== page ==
Mission Bench Dedication

 Day Three

The Dedication of the Bench

part one




Finally it was the day of the dedication, Saturday, August 2nd, 2003.  To say I was nervous would be such an understatement, but the day was here and I felt good, too.  I think Julz summed it up the best about arriving at the mission that morning, "The mission was just as lovely as I had remembered it.  Its glistening white washed walls against the cobalt blue skies and its graceful silhouette make it a stunning site.  I was amazed at all the people who were lining up to pay for the tour and the luncheon.  What a tribute to the mission and to the appeal of Zorro."





Mary Lou and I still had not talked to Father Ben about exactly how we were going to do this.  The night before she and I had discussed who was going to begin the program and all she said was something to the effect, "You have the experience talking in church, you do it."  (Me and my big mouth!)  Anyway, after we had asked around, someone finally said, "He just came in from the garden.  Over there," he added, pointing.  I looked, then I looked again.  Okay, so I'm not used to seeing priests in University of Tennessee orange-colored tee shirts and priestly brown shorts, with newly collected basil in a basket.   But he was ultra cool.  Father Ben is always cool.  Let's have part of the dedication in the chapel, he suggested.  Excellent idea!   I was already sweating, but couldn't tell if it was the sun or something else.  With that in mind, he excused himself to change into his cassock, and I went out to the cemetery to lay out the cape I had brought, along with one of Pat S.'s montages.  This kind of bench isn't conducive to that sort of thing, but I did the best I could and then realized I hadn't gotten my ticket for the barbecue.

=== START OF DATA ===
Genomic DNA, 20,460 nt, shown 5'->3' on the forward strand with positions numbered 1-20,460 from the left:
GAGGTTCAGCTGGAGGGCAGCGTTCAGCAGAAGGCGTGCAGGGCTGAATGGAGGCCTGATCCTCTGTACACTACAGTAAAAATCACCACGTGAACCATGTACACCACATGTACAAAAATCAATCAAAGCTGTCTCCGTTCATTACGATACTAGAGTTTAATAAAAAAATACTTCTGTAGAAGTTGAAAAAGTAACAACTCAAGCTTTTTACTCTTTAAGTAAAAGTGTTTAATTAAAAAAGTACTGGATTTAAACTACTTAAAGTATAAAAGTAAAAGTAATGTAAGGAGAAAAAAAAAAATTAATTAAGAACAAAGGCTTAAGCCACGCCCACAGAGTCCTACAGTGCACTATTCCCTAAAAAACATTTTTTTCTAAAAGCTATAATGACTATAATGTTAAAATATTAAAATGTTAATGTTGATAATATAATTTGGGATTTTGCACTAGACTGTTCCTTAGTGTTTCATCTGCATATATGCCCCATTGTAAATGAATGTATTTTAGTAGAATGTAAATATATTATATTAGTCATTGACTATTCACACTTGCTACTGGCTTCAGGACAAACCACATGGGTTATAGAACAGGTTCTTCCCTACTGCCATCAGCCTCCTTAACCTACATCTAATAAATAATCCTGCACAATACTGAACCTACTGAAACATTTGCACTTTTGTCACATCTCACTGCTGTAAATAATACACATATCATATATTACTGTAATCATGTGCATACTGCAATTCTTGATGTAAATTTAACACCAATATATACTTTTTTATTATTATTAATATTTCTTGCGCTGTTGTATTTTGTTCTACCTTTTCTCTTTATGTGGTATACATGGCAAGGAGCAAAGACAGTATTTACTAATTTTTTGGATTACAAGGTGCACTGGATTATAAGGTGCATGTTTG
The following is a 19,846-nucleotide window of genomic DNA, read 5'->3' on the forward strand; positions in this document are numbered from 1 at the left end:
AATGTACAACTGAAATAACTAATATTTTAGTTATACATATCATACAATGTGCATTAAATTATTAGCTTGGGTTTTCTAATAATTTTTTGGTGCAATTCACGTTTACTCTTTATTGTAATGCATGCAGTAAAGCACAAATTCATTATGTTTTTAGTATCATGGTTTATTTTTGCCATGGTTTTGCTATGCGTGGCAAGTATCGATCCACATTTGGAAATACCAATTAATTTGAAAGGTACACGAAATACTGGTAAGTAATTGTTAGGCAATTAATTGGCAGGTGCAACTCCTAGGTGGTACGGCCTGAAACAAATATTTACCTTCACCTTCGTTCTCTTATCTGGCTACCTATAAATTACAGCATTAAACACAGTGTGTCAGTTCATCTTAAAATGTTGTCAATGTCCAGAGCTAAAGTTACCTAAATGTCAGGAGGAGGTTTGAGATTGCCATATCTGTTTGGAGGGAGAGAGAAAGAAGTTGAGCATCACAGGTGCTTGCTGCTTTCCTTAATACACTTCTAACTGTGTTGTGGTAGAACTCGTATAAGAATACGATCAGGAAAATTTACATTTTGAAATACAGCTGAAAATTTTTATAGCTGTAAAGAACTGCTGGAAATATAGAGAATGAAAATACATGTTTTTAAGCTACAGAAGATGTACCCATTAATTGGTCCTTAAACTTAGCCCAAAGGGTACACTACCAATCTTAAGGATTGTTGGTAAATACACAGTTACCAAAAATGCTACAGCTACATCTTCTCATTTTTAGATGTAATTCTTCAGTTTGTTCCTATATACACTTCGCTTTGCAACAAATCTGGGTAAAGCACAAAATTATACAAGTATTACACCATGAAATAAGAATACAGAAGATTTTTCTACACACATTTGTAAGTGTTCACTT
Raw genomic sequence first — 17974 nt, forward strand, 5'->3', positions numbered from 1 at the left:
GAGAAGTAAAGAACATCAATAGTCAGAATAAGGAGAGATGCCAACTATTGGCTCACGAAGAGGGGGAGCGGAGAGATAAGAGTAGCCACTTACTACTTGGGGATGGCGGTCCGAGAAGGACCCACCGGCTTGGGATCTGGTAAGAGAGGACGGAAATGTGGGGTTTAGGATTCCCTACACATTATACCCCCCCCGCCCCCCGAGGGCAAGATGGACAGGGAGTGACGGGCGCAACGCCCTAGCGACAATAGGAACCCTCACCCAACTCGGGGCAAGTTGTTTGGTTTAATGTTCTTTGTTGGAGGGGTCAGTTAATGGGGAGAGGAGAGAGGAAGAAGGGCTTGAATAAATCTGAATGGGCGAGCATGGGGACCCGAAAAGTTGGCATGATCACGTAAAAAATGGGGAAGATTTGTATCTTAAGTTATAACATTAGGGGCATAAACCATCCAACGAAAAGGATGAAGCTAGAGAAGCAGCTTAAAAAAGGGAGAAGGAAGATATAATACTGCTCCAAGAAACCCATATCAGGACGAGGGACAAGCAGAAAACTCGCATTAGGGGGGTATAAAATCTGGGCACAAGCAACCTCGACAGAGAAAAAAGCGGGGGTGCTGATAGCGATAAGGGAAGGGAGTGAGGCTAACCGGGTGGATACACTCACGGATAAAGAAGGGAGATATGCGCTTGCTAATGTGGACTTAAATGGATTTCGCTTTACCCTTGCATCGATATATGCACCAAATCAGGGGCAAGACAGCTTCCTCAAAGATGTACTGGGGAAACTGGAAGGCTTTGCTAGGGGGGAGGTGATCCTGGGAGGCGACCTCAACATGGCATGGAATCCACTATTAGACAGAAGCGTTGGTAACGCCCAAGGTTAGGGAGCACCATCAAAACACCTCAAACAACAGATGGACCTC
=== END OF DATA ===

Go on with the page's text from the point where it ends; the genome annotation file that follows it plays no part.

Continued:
Back to the front.  It was getting close to eleven.  Oh, my, what a crowd.  It was wonderful!  Kathy C. had her commemorative stamps.  They were beautiful.  I got mine, talked with new and old friends, watched the crowd grow.  

Alize arrived about then and had this to say, "A young boy, (about ten years old), came to the mission, dressed as Zorro.  He was probably the star of the show for the time and enjoyed his fifteen plus minutes of fame.  We all thought he was adorable." 




                                                               Little Zorro                                                                 





                    From the back of the mission. 


Alize continues, "Soon it was time to get inside the chapel (for the tour).  The room began to fill up and I looked back to see when it was going to end.  It didn't seem that the line of people would ever stop.  Even when Father Ben started talking, people still kept slowly coming in."




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